This is a blog from Professor Martyn Cobourne. He recently posted in his Evidence Based Orthodontics Facebook group on retaining lower second primary molars and the decision-making behind retaining or removing them in the absence of lower 2nd premolars (2.9-3.2% Polder 2004). It was a great post on the topic and I wanted to share it as part of the blog.
More details are in Martyn’s excellent textbook: Handbook of Orthodontics.
Bjorn Ludwig’s Facebook group recently carried some discussion on managing retained Es with no permanent successors and I posted an old case of mine who was finished in the lower arch with an implant on one side and retained E on the other (both implant and E still doing ok) I have also recently been updating the relevant section in my textbook – so here are some thoughts.
The second primary molar is often retained due to agenesis of the second premolar. If this is the case, several treatment options should be considered, which have been discussed very nicely by many authors, including more recently by Lewis Hua and colleagues in 2019
In essence, the options are fairly simple:
Treatment planning will depend upon future space requirements for the correction of any underlying malocclusion, long-term prognosis of the second primary molar and patient preference. Clinical and radiographic examination of the crown, root and associated alveolar bone will give a useful indication of prognosis although reliable data on specific prognostic factors is scant. Any of the following features, either alone or in combination, demonstrate a potentially poor prognosis:
Extraction and space closure is often the treatment of choice because it negates any future reliance on a retained primary tooth or prosthesis and the use of temporary anchorage devices can increase the range of cases where space closure may be considered.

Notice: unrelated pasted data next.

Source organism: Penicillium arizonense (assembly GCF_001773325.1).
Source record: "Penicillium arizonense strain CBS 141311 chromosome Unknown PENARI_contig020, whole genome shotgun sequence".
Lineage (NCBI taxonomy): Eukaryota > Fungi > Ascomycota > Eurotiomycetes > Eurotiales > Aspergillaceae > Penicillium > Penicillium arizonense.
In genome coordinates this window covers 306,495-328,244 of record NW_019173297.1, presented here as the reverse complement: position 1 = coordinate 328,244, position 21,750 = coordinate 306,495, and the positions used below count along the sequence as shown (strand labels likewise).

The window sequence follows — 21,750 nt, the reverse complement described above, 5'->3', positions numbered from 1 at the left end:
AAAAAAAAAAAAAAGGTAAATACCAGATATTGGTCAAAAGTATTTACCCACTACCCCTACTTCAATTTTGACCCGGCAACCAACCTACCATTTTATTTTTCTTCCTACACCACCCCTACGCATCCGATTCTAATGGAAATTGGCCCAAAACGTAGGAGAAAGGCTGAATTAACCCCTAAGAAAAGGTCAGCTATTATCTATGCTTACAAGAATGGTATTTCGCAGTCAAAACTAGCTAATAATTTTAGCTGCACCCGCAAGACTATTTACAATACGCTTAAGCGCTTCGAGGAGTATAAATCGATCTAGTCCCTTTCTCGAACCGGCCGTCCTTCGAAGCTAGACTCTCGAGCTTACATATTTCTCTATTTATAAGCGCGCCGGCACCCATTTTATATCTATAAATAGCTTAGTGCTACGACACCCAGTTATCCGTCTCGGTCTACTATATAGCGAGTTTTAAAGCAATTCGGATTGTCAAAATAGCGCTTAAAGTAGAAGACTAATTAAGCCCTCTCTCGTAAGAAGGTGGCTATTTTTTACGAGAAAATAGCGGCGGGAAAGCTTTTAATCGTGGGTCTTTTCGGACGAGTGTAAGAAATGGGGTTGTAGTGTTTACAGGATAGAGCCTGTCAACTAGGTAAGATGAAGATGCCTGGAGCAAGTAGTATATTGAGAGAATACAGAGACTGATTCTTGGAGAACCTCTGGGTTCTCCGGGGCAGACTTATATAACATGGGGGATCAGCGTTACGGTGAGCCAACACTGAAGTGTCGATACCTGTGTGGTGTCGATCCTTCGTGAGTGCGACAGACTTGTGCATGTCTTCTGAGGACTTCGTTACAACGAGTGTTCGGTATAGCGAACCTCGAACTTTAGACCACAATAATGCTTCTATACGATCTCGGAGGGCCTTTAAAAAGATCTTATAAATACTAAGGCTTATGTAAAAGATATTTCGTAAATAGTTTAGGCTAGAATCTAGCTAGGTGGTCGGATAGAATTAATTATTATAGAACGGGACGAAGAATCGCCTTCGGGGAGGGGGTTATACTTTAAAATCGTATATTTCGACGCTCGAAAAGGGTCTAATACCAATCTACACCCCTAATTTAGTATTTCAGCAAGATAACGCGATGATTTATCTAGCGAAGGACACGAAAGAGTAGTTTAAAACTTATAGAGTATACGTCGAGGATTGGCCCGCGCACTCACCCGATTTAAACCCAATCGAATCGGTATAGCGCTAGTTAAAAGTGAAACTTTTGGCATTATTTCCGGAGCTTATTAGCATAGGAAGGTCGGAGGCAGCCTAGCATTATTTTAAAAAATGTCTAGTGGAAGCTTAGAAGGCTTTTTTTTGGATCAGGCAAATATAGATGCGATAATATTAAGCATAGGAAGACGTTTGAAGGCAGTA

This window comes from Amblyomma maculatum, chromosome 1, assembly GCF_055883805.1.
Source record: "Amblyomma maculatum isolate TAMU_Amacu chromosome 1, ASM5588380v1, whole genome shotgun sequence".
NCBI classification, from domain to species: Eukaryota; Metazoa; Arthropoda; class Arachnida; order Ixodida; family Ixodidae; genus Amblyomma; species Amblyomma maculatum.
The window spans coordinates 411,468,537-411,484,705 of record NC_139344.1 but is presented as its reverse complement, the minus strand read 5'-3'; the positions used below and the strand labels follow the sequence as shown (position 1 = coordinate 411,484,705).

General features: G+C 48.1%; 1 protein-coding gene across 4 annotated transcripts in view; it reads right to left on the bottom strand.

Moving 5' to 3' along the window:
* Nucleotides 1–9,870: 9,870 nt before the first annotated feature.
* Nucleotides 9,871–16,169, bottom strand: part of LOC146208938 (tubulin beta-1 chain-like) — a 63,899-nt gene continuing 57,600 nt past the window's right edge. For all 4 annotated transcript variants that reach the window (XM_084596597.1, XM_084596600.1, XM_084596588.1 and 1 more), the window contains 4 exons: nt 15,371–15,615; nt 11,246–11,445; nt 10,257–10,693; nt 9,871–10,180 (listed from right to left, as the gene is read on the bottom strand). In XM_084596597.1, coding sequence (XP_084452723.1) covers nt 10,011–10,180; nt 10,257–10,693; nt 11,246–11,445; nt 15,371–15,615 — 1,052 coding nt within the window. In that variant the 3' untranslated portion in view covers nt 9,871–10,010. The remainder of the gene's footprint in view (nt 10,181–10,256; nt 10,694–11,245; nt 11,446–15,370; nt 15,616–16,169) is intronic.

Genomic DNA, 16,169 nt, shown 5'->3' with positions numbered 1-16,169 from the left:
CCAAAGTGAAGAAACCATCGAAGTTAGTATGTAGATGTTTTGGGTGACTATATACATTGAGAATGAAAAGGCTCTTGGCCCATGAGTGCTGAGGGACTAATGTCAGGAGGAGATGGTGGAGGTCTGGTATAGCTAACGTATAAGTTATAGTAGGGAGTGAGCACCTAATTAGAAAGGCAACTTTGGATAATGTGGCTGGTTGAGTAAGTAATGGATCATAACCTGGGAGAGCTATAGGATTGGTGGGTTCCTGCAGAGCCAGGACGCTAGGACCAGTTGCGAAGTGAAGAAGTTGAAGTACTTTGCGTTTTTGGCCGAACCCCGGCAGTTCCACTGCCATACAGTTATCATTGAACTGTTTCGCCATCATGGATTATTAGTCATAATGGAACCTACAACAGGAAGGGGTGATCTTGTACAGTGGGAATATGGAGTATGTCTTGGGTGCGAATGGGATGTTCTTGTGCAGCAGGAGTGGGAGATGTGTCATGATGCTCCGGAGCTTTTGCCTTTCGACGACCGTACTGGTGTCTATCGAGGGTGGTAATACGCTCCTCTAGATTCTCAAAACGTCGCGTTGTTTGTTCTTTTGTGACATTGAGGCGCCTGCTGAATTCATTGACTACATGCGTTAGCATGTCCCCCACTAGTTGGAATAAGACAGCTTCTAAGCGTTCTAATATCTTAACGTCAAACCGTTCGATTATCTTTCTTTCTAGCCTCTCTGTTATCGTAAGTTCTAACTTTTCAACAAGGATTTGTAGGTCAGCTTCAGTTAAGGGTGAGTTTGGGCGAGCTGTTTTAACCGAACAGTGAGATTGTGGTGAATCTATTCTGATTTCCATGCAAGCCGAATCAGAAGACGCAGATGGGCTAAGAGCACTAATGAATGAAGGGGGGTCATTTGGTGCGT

In this mildly crowded class III case the lower 5’s were absent and the retained lower second primary molars had an intermediate prognosis, so a decision was made to extract them and use fixed appliances to close the space and manage the class III incisor relationship.
When to retain second primary molars
Second primary molars can have an excellent long-term prognosis if they are in good condition and will match the lifespan of many prostheses. A very recent open access systematic review by Cibelle Cristina Oliveira dos Santos and colleagues in the Angle Orthodontist has found that current (albeit low-level) evidence suggests that for those that are judged to be of good enough quality (and most longitudinal studies are by definition investigating teeth thought to have been of good prognosis) to leave in the oral cavity, 82-89% will remain after 5-13 years and neither root resorption or infraocclusion appear to be a big problem. It seems that the old adage from the classic study by Krister Bjerklin and John Bennett is true: If they survive to 20 years of age, continued long-term function can be anticipated. How long you might expect to get out of a resin-retained bridge or implant might be the subject of another blog.
Having said all of this, a retained E is unlikely to last a lifetime and therefore, if at all possible it is still better to extract and close the space.
What to do?
Picture shows some lower second primary molars and missing second premolars. Upper left – a pretty good long-term prognosis. Upper right – root resorption means not so good. Lower left shows retained lower E’s in a 14 year-old patient who elected not to have orthodontic treatment. Lower right shows the same patient aged 31 years, having decided to have orthodontic treatment and mandibular advancement surgery. The lower 3’s have been extracted, fixed appliances are in place and the lower E’s continue to function well. Saw the patient last week – surgery planned for a months time!
Professor Martyn Cobourne
King’s College London
Follow Martyn for more evidence based discussions at: Evidence based orthodontic Facebook Group